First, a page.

Chronic hip pain and loss of mobility, typically caused by arthritis, injury or other type of hip disorder, was once considered an inevitable part of aging. Medical technology has since evolved to the point where hip replacement surgery, also known as arthroplasty, has become common for patients with severe or chronic pain. This procedure involves removing the diseased parts of the hip joint and replacing them with artificial parts called prostheses. According to the Centers for Disease Control and Prevention (CDC), 332,000 total hip replacements are performed in the United States each year, and this number is expected to increase significantly in the next decade.
Hip surgery, like any surgical procedure, carries risks. Some complications that can occur include infection, excessive bleeding, adverse reaction to anesthesia, blood clots or heart attack. Sometimes these complications are unavoidable, but other times they are caused by a preventable mistake on the part of the hospital, the surgeon or another member of the medical team.
Mistakes can happen as a result of the surgical procedure or the anesthesia. Some of the most common errors include:
- “Never Events” such as leaving a surgical instrument or sponge inside the patient or replacing the wrong hip
- Infection from unsanitary instruments or poor sanitizing procedures
- Internal damage caused by careless instrument use
- Nerve damage from accidentally severing or nicking a nerve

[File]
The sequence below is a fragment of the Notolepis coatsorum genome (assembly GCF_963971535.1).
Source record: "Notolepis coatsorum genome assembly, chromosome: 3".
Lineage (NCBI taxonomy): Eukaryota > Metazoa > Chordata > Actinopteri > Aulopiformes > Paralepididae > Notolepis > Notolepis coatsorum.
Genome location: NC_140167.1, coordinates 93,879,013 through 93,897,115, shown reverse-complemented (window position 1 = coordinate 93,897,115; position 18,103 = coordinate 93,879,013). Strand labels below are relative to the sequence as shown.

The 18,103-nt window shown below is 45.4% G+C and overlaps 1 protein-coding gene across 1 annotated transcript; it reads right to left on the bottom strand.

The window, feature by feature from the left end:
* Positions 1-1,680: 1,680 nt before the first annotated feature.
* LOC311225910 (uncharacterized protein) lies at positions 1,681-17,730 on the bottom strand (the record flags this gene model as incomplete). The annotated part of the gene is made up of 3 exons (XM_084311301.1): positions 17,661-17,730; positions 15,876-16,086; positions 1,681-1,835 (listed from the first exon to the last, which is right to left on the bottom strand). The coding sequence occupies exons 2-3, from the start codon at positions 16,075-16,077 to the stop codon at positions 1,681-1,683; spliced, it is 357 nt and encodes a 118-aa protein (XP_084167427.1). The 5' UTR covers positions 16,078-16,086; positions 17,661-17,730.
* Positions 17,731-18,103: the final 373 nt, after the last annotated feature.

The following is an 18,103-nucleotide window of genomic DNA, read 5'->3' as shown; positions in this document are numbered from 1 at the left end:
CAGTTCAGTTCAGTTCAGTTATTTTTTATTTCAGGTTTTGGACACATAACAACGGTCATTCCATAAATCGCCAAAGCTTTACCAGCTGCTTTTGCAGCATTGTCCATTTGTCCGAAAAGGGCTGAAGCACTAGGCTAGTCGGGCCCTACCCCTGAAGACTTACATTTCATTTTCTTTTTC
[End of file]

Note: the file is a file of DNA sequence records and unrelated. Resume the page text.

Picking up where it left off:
- Failure to take patient’s history into account when administering and monitoring anesthesia
- Physician’s failure to convey necessary information to anesthesiologist
- Incorrect administration or monitoring of anesthesia
Causes of mistakes
Some common reasons mistakes are made during surgery and/or anesthesia include:
- Overtired or overworked surgical staff members
- Charting mistakes
- Poor communication between members of the medical team about a patient’s history and risk factors
- Contaminated instruments or equipment
- Failure to count surgical instruments, sponges and other accessories before and after surgery
- Inadequate hand washing and other sterilization procedures
Types of Hip Implants
According to the U.S. Food and Drug Administration (FDA), there are five main types of total hip replacement devices. A surgeon will determine which type is best for each patient based on a number of factors that include the patient’s age, weight, height, activity level and the cause of hip pain.
Metal-on-Polyethylene: The ball is made of metal and the socket is made of plastic (polyethylene) or has a plastic lining.
Ceramic-on-Polyethylene: The ball is made of ceramic and the socket is made of plastic (polyethylene) or has a plastic lining.
Metal-on-Metal: The ball and socket are both made of metal.
Ceramic-on-Ceramic: The ball is made of ceramic and the socket has a ceramic lining.
Ceramic-on-Metal: The ball is made of ceramic and the socket has a metal lining.
Hip surgery may involve total hip replacement or hip resurfacing.